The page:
It is worth reflecting on how RMLC came to reach deals with ASCAP and BMI, and to explain why there is no reference to a SESAC deal.  I’ve already heard or seen several people suggesting that an agreement with SESAC may be next – when in fact that is not something that is imminent, as can be explained by the differences between ASCAP and BMI on one hand, and SESAC on the other.  ASCAP and BMI are both governed by anti-trust consent decrees that have been in place for over 50 years.  Under both decrees, these organizations have to enter into agreements to set royalties for all similarly-situated users of music in various categories of businesses – categories including radio, TV, websites, background music, restaurants, bars, hotels, performance venues and practically every other place where music is performed for the public.  If no agreement can be reached on a voluntary license, a “rate court” decides on the royalties. Essentially, that means that a US District Court in New York has a trial to set the rates.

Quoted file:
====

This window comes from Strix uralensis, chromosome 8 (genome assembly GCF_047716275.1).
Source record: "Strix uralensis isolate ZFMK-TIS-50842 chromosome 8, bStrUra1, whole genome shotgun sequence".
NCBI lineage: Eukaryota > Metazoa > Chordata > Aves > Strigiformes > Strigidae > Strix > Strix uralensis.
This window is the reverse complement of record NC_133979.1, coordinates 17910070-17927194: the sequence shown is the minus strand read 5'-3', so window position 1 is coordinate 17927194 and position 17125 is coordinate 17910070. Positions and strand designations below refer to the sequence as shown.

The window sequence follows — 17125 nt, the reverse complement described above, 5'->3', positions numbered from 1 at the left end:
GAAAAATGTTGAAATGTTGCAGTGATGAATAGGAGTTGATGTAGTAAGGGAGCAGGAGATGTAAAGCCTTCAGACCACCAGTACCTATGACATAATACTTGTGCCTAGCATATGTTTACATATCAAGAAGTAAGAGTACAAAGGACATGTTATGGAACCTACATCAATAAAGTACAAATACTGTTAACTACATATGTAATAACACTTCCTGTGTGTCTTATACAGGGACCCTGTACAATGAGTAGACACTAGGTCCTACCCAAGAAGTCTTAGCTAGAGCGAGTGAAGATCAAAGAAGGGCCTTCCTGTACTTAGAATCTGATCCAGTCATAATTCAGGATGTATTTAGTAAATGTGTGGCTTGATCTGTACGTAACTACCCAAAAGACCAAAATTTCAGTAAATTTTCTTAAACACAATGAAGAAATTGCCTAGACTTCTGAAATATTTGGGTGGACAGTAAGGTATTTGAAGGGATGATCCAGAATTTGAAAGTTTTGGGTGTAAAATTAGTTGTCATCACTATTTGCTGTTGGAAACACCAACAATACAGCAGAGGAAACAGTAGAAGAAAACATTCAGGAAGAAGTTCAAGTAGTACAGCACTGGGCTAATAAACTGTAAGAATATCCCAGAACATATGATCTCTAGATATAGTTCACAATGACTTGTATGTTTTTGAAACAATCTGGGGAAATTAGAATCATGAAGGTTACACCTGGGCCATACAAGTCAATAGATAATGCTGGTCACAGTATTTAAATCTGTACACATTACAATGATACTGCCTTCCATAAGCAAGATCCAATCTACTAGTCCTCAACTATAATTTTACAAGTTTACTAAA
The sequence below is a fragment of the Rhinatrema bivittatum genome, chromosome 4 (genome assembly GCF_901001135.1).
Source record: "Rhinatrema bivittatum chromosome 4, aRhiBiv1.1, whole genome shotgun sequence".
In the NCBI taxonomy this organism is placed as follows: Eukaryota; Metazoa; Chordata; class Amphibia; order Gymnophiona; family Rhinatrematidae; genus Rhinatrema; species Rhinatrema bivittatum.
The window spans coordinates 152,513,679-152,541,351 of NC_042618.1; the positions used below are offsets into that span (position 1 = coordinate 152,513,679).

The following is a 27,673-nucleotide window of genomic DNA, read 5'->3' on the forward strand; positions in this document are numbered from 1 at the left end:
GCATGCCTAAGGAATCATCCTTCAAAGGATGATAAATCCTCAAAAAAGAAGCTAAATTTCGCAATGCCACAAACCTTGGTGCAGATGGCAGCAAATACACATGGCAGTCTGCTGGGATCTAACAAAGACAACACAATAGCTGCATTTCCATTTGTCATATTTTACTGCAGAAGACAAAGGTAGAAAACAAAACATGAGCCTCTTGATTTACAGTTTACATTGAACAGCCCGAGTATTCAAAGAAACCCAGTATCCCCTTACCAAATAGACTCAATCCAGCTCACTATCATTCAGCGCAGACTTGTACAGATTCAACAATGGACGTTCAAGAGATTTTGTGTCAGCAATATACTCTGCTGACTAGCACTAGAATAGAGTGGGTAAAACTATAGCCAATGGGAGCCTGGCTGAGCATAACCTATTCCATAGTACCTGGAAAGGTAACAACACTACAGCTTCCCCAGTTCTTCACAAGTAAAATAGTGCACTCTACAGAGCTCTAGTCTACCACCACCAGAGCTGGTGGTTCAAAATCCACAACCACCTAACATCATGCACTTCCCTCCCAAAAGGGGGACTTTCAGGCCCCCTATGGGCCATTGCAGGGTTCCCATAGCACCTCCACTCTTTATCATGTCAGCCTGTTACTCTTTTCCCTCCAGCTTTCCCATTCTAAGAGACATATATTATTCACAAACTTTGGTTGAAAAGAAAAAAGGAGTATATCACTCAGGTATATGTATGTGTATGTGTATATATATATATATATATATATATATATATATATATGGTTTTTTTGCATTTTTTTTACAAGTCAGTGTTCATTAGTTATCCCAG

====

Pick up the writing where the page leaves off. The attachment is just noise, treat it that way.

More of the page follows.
Continue Reading Radio Music Licensing Committee Announces Settlement With BMI Following Settlement With ASCAP – Why SESAC is Not Included

New ASCAP royalties are on their way to radio broadcasters. ASCAP and the Radio Music Licensing Committee (RMLC) have just announced that they have reached an agreement in principal to return to the percentage of revenue royalties that for so long were paid by radio stations to ASCAP and BMI – a system that